It was a September day when I was sitting on the edge of a bank which rises 6 feet above the road. I had “run away from home” across the yard to grieve and lament my inner distress. It had been an ongoing problem with that one son of mine. Now a rebellious teenager, he had for years been covered with a cloud of darkness which seemed to shroud him from the time he had been crushed under the weight of the car before he was two. No matter how his father and I tried to model all things good and right, the boy always was drawn to the opposite of darkness and evil. Tension in our home became the normal state of affairs.
Now there were evidences I could no longer deny that he was involved with an unsavory crowd, going down the drug road, deliberately choosing anything in opposition to our beliefs and standards. Father’s temper was short and I feared the explosions, the World War III that might erupt to the destruction of one and all.
It’s not like I had been ignoring the situation. For years I had prayed for some kind of Godly intervention. I had fasted. Anointed his room, his pillow, his doorway. Even attempted some weak-kneed deliverance, to no avail. Nothing worked. The heavens were silent.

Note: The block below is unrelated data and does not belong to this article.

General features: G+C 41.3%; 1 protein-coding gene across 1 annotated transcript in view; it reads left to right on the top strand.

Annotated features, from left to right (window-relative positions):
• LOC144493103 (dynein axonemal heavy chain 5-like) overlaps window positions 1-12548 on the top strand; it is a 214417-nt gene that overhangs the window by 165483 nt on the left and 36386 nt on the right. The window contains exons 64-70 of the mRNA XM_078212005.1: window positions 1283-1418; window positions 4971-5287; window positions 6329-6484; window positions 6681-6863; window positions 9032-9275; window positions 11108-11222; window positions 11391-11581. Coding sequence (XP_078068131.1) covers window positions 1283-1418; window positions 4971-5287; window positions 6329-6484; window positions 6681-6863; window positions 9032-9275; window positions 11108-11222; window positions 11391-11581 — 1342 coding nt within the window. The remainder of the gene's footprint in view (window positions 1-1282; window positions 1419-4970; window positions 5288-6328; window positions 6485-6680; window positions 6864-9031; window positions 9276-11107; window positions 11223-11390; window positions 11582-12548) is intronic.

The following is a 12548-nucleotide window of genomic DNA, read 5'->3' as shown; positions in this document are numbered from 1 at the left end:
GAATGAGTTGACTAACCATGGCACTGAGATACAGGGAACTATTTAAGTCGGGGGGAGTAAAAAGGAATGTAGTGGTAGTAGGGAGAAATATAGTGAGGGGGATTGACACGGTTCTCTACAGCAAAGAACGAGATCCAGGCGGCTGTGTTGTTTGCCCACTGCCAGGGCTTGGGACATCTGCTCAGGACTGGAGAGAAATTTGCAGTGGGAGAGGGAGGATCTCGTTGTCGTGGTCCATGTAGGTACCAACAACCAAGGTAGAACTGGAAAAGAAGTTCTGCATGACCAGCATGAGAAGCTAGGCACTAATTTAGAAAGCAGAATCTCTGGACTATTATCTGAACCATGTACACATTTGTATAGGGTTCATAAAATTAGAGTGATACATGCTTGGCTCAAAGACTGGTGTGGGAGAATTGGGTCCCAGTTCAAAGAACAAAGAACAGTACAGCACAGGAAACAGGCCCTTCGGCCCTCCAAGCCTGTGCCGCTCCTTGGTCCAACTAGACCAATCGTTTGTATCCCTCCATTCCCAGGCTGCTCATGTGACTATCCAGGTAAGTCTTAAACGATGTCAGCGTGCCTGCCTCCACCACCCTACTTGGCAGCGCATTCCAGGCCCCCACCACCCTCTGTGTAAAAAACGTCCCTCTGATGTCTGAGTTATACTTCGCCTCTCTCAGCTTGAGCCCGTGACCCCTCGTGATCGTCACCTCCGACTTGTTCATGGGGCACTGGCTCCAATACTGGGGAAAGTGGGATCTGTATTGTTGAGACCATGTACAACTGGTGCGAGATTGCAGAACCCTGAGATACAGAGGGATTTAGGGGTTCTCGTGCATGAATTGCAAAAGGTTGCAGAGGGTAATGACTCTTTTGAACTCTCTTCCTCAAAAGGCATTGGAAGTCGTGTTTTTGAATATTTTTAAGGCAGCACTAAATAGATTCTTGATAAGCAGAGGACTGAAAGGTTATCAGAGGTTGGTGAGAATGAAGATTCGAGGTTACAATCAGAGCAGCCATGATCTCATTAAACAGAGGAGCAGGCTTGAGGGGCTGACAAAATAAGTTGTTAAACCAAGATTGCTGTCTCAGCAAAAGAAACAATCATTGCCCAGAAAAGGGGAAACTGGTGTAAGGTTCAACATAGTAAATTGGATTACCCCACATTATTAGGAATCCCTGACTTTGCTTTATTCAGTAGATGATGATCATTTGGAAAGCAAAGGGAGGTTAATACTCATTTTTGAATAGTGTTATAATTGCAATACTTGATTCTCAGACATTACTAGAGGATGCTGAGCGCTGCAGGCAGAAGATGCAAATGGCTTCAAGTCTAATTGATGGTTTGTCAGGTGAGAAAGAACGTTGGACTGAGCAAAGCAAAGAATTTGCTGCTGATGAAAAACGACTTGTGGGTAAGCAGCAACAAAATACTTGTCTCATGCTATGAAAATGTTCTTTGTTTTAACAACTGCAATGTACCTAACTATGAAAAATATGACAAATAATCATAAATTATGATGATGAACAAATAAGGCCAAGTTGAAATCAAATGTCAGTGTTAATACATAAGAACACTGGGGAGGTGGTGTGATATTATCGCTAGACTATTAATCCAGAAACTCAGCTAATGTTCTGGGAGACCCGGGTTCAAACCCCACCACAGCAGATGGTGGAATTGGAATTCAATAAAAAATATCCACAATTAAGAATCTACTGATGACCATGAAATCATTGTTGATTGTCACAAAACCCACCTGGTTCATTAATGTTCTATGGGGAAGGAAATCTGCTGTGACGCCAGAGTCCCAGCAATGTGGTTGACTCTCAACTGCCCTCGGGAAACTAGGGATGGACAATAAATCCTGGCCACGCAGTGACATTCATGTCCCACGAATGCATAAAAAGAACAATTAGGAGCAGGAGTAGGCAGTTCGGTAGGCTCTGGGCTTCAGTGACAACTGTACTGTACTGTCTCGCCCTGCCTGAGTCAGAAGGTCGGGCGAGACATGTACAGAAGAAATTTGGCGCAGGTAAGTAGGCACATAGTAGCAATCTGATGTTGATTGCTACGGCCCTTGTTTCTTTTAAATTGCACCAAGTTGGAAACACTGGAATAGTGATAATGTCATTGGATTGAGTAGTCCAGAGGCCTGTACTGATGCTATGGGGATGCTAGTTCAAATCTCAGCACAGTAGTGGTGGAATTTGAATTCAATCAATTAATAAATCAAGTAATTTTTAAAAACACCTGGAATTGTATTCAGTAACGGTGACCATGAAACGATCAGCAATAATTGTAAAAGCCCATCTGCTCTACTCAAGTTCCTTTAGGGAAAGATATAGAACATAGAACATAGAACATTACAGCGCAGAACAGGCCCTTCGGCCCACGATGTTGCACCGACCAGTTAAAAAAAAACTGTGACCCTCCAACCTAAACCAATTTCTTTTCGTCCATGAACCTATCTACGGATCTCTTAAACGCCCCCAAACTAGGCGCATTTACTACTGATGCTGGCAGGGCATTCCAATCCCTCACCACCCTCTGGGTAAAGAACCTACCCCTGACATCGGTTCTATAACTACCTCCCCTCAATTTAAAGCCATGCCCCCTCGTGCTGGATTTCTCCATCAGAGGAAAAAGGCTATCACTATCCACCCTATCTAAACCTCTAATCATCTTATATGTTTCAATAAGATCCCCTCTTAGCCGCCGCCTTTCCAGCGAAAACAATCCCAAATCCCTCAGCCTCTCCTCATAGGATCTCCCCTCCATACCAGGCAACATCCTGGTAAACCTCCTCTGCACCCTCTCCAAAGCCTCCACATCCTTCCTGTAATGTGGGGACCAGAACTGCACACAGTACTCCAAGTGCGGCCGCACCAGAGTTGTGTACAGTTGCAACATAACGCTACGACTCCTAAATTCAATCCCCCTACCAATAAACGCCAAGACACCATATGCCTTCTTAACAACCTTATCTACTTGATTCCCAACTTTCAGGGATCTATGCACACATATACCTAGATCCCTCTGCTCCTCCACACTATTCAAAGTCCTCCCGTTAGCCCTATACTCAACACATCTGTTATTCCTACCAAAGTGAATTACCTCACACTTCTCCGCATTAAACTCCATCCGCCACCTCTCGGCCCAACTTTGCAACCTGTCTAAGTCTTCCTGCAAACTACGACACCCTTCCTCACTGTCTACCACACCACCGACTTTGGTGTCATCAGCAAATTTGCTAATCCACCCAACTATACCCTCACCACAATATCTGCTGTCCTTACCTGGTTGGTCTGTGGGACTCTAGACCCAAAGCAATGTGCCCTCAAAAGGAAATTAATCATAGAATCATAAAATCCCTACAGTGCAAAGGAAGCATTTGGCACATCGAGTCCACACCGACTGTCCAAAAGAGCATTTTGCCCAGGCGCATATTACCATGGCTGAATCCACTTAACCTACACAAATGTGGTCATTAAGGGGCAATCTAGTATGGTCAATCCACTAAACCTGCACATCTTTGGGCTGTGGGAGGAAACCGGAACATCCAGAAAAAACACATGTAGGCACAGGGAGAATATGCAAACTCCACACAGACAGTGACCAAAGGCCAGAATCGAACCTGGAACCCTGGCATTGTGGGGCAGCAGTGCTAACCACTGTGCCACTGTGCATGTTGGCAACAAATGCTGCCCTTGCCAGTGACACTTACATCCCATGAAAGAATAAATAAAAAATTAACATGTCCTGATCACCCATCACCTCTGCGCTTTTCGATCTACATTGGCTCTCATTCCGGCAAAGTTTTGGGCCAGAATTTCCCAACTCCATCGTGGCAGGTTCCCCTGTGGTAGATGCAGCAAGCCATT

On the bank that day I sat completely enveloped in hopelessness. There were no answers, and the future looked bleak, wintery. Groans and sighs were my bitter food. I had had such hopes for my children, my family. But when hope is gone, there is nothing left to hang on to. All is blackness and despair.
Finally, standing up to return to the house, I waved the Bible I had carried out with me, declaring through tears, “There has to be an answer here somewhere! There has to be.” It was then I heard within, “Page 639.” What? This was my mother-in-law’s Bible, the old King James version, and I had no idea what was on page 639. Was my head playing tricks? Was I in my frustration making this up?
Opening to that page, I read “Weeping may endure for a night, but joy comes in the morning.” That word stood out on the page, shouting loudly, hang on, girl. Hang on. There is hope after all. That word was a promise, a sure and certain promise, and I grabbed onto it like a drowning man in the ocean clutching a rope. That word was a life line for the next “dark and stormy” six months. The waves rose higher, but the life line held.